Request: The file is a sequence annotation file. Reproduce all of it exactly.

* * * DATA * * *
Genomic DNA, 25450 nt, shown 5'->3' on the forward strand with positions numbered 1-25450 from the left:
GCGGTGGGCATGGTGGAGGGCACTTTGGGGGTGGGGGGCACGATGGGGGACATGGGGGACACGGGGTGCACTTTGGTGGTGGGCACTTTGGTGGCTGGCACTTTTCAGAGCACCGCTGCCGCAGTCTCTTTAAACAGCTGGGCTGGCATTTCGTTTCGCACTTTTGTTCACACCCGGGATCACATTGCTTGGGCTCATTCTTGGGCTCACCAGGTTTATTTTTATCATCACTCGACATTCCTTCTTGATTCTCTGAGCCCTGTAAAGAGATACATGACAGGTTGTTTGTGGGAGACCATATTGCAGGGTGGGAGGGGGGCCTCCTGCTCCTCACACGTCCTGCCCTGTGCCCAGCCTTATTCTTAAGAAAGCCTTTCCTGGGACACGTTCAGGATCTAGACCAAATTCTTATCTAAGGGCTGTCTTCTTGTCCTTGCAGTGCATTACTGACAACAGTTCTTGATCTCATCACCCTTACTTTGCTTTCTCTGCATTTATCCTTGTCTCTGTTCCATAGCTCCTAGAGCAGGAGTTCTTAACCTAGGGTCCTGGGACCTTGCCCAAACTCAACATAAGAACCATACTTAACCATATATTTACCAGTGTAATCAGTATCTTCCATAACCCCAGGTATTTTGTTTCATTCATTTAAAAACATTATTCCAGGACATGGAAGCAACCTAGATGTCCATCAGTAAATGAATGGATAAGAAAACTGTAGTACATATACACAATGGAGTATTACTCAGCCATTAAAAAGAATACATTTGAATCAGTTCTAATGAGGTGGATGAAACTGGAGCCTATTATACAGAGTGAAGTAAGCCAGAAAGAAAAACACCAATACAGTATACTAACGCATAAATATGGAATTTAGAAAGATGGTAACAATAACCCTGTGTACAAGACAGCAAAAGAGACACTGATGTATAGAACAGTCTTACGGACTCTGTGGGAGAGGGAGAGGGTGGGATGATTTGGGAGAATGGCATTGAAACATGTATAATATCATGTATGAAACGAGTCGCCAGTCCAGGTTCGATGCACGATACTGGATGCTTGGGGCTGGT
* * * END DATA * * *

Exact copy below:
Genomic DNA, 25450 nt, shown 5'->3' on the forward strand with positions numbered 1-25450 from the left:
GCGGTGGGCATGGTGGAGGGCACTTTGGGGGTGGGGGGCACGATGGGGGACATGGGGGACACGGGGTGCACTTTGGTGGTGGGCACTTTGGTGGCTGGCACTTTTCAGAGCACCGCTGCCGCAGTCTCTTTAAACAGCTGGGCTGGCATTTCGTTTCGCACTTTTGTTCACACCCGGGATCACATTGCTTGGGCTCATTCTTGGGCTCACCAGGTTTATTTTTATCATCACTCGACATTCCTTCTTGATTCTCTGAGCCCTGTAAAGAGATACATGACAGGTTGTTTGTGGGAGACCATATTGCAGGGTGGGAGGGGGGCCTCCTGCTCCTCACACGTCCTGCCCTGTGCCCAGCCTTATTCTTAAGAAAGCCTTTCCTGGGACACGTTCAGGATCTAGACCAAATTCTTATCTAAGGGCTGTCTTCTTGTCCTTGCAGTGCATTACTGACAACAGTTCTTGATCTCATCACCCTTACTTTGCTTTCTCTGCATTTATCCTTGTCTCTGTTCCATAGCTCCTAGAGCAGGAGTTCTTAACCTAGGGTCCTGGGACCTTGCCCAAACTCAACATAAGAACCATACTTAACCATATATTTACCAGTGTAATCAGTATCTTCCATAACCCCAGGTATTTTGTTTCATTCATTTAAAAACATTATTCCAGGACATGGAAGCAACCTAGATGTCCATCAGTAAATGAATGGATAAGAAAACTGTAGTACATATACACAATGGAGTATTACTCAGCCATTAAAAAGAATACATTTGAATCAGTTCTAATGAGGTGGATGAAACTGGAGCCTATTATACAGAGTGAAGTAAGCCAGAAAGAAAAACACCAATACAGTATACTAACGCATAAATATGGAATTTAGAAAGATGGTAACAATAACCCTGTGTACAAGACAGCAAAAGAGACACTGATGTATAGAACAGTCTTACGGACTCTGTGGGAGAGGGAGAGGGTGGGATGATTTGGGAGAATGGCATTGAAACATGTATAATATCATGTATGAAACGAGTCGCCAGTCCAGGTTCGATGCACGATACTGGATGCTTGGGGCTGGT